Update regarding the Michigan presidential election

Media Release from Secretary of State Ruth Johnson

-- For immediate release --

Update regarding the Michigan presidential election

Her are some Frequently Asked Questions about the statewide recount. We will update as necessary. And please remember that you can find the latest information, including a recount schedule by date and by county here.

Why is Michigan doing a recount? 

Green Party presidential nominee Jill Stein requested a statewide recount for the Nov. 8 presidential election. She cited “fraud or mistake” as the reason she wants a recount. Stein placed fourth in the election with about 51,000 votes out of 4.9 million ballots cast. She also has sought recounts in Pennsylvania and Wisconsin. 

Wasn’t Donald J. Trump declared the winner of the presidential election in Michigan? 

Yes, Trump was officially certified the winner on Nov. 28 after a 14-day county canvassing process that verified the results of the election. His slate of 16 presidential electors also has been certified as having won. 

Will my ballot be counted?  

When voters feed their ballot into the tabulator on Election Day or mail in an absentee ballot, their vote was counted. A recount doesn’t change that.  

The point of a recount is to verify the ballot count and election results when a losing candidate believes fraud or error caused an incorrect result. 

Are there times when some precincts won’t be recounted?  

The first step that is taken when a precinct is to be recounted is that election workers review the ballot container storing the ballots for that precinct.  

Under state law, the precinct may not be recounted if the container isn’t sealed properly and the number on the seal doesn’t match the one recorded in the poll book. Also, the number of ballots in the container must match the recorded total. If the container isn’t sealed or the numbers don’t match, the precinct may not be recounted.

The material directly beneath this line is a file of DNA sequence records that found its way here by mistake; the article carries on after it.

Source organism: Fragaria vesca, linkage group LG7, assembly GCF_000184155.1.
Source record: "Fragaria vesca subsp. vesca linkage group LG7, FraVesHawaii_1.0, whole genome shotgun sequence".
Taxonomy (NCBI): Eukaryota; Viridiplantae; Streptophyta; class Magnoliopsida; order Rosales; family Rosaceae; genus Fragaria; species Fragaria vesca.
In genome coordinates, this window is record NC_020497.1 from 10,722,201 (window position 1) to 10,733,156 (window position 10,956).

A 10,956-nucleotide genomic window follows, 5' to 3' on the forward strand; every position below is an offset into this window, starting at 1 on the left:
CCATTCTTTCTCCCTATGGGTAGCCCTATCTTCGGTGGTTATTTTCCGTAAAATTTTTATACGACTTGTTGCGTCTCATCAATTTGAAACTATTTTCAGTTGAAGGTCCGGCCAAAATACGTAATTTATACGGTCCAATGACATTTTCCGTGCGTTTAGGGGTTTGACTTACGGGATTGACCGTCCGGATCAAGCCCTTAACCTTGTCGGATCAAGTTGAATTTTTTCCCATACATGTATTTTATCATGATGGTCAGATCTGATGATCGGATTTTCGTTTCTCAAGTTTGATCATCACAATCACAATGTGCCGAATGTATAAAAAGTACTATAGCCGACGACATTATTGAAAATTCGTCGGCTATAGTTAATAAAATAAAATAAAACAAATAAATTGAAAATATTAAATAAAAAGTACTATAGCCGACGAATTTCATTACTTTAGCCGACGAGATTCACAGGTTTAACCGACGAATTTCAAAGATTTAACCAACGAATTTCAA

The cause of a precinct not being recountable is almost always simple human error made by tired precinct workers at the end of a long day.  

Under of Secretary of State Ruth Johnson’s leadership, Michigan has made great strides in reducing the number of precincts that can’t be recounted during a recount. She successfully changed state law to make receiving boards mandatory for all cities and townships. The responsibility of these boards ensure that ballot containers are properly secured and sealed so they can be recounted if that is needed. 

Johnson also successfully advocated for post-election audits that verify local election workers have correctly sealed ballot containers among other critical steps allowing precincts to be recountable. More than 1,200 post-election audits now have been performed. Also, Bureau of Elections staff has put a particular focus on more training for election workers and county canvassing boards to prevent a precinct from being unrecountable.  

How does a recount work? 

Under the authority of the Michigan Board of State Canvassers, the Michigan Bureau of Elections directs county clerk’s offices to perform a hand count of the ballots.